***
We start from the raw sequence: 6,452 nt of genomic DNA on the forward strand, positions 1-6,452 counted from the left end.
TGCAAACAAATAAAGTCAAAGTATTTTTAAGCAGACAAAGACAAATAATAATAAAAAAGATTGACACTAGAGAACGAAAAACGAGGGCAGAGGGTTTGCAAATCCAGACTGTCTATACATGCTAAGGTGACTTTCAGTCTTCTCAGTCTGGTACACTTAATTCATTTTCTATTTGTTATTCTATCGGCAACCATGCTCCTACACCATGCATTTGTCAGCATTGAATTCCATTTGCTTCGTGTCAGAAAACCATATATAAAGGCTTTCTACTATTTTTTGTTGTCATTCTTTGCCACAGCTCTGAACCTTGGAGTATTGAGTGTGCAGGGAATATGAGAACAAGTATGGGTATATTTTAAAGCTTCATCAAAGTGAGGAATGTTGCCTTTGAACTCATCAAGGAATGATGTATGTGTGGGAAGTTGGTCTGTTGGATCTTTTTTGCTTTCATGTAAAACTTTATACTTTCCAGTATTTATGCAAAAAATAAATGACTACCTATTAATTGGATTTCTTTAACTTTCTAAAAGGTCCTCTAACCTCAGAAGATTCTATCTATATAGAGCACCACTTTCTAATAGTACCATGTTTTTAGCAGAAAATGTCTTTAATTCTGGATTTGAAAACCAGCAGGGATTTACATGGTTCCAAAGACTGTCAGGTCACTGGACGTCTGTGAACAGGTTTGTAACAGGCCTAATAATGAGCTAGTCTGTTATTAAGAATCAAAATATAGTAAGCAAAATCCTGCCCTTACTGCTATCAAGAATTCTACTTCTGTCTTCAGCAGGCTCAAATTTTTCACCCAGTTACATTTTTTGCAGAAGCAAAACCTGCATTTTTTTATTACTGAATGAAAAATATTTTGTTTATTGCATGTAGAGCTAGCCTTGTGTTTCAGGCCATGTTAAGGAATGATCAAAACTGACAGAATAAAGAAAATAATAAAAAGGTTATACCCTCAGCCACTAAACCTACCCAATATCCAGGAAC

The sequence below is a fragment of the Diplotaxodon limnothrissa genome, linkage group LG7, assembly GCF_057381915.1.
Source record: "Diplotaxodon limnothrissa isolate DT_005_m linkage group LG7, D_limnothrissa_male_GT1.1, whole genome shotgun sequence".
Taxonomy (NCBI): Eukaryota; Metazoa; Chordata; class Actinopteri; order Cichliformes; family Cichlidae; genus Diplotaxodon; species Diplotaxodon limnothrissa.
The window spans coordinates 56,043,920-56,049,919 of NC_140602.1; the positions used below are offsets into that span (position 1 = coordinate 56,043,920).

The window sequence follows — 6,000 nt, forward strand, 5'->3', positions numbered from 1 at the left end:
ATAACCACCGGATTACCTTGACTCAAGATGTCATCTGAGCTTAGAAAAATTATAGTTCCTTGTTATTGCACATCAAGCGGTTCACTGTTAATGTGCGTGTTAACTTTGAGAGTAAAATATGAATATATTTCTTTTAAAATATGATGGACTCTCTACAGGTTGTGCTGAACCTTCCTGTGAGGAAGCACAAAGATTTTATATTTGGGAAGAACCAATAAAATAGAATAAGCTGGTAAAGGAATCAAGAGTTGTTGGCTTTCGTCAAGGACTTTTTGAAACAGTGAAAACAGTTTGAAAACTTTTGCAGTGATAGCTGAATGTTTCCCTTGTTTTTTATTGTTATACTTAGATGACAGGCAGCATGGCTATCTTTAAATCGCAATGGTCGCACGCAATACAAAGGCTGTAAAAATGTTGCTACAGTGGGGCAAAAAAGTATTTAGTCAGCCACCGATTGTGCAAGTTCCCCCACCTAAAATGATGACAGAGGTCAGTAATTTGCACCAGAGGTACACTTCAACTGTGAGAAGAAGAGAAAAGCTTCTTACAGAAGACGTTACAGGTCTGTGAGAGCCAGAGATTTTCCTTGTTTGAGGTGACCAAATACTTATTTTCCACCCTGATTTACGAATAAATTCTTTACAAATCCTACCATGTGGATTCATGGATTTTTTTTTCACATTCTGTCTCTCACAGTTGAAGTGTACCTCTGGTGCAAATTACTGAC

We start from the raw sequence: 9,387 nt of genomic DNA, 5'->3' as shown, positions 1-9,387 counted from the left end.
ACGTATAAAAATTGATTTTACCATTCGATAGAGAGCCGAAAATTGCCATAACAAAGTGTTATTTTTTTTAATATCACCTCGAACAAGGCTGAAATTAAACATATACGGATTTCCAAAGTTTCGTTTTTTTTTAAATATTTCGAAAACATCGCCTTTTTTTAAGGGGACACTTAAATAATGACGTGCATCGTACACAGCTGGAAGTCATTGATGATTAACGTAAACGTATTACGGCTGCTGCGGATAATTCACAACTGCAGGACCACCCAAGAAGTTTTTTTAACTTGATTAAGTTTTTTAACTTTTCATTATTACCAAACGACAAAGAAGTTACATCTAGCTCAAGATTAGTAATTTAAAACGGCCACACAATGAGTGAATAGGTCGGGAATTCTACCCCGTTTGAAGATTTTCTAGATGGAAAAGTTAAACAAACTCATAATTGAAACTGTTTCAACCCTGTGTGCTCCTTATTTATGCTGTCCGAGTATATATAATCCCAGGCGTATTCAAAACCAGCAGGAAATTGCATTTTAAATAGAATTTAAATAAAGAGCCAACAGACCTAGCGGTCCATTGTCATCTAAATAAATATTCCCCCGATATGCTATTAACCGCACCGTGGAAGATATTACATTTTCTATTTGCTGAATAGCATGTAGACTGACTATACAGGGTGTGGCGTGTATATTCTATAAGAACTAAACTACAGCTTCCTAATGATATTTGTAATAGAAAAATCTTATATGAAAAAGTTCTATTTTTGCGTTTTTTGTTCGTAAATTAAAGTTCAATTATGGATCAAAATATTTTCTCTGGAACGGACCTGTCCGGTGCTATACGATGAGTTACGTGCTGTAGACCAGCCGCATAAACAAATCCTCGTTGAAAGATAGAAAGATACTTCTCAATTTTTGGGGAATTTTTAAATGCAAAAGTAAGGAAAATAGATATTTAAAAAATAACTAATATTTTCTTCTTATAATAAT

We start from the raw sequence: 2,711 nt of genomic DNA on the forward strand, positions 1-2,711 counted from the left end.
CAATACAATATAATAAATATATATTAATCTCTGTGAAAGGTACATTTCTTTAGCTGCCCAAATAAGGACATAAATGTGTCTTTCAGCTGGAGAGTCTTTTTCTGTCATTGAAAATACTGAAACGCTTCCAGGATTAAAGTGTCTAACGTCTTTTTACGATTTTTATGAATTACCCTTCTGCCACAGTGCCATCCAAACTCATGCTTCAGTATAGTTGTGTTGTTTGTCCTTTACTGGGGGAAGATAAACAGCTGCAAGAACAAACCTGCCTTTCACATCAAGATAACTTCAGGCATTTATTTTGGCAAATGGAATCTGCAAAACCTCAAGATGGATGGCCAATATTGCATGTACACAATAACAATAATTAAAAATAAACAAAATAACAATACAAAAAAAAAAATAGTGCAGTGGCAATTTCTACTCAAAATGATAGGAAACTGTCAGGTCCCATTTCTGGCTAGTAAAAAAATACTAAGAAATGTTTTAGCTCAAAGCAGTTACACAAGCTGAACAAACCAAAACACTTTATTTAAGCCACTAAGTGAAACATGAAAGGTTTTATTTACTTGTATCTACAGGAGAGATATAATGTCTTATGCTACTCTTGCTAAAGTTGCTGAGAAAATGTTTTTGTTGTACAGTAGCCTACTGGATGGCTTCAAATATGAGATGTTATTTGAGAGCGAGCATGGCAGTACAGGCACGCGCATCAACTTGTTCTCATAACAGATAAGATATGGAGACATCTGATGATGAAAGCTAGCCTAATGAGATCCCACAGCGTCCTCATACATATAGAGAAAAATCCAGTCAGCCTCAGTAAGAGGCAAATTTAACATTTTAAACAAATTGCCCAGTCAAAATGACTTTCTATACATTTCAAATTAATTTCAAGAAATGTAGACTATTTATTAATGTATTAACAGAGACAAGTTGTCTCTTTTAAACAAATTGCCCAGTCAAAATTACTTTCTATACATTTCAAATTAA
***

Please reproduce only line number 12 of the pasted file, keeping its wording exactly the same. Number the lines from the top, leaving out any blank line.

CAATACAATATAATAAATATATATTAATCTCTGTGAAAGGTACATTTCTTTAGCTGCCCAAATAAGGACATAAATGTGTCTTTCAGCTGGAGAGTCTTTTTCTGTCATTGAAAATACTGAAACGCTTCCAGGATTAAAGTGTCTAACGTCTTTTTACGATTTTTATGAATTACCCTTCTGCCACAGTGCCATCCAAACTCATGCTTCAGTATAGTTGTGTTGTTTGTCCTTTACTGGGGGAAGATAAACAGCTGCAAGAACAAACCTGCCTTTCACATCAAGATAACTTCAGGCATTTATTTTGGCAAATGGAATCTGCAAAACCTCAAGATGGATGGCCAATATTGCATGTACACAATAACAATAATTAAAAATAAACAAAATAACAATACAAAAAAAAAAATAGTGCAGTGGCAATTTCTACTCAAAATGATAGGAAACTGTCAGGTCCCATTTCTGGCTAGTAAAAAAATACTAAGAAATGTTTTAGCTCAAAGCAGTTACACAAGCTGAACAAACCAAAACACTTTATTTAAGCCACTAAGTGAAACATGAAAGGTTTTATTTACTTGTATCTACAGGAGAGATATAATGTCTTATGCTACTCTTGCTAAAGTTGCTGAGAAAATGTTTTTGTTGTACAGTAGCCTACTGGATGGCTTCAAATATGAGATGTTATTTGAGAGCGAGCATGGCAGTACAGGCACGCGCATCAACTTGTTCTCATAACAGATAAGATATGGAGACATCTGATGATGAAAGCTAGCCTAATGAGATCCCACAGCGTCCTCATACATATAGAGAAAAATCCAGTCAGCCTCAGTAAGAGGCAAATTTAACATTTTAAACAAATTGCCCAGTCAAAATGACTTTCTATACATTTCAAATTAATTTCAAGAAATGTAGACTATTTATTAATGTATTAACAGAGACAAGTTGTCTCTTTTAAACAAATTGCCCAGTCAAAATTACTTTCTATACATTTCAAATTAA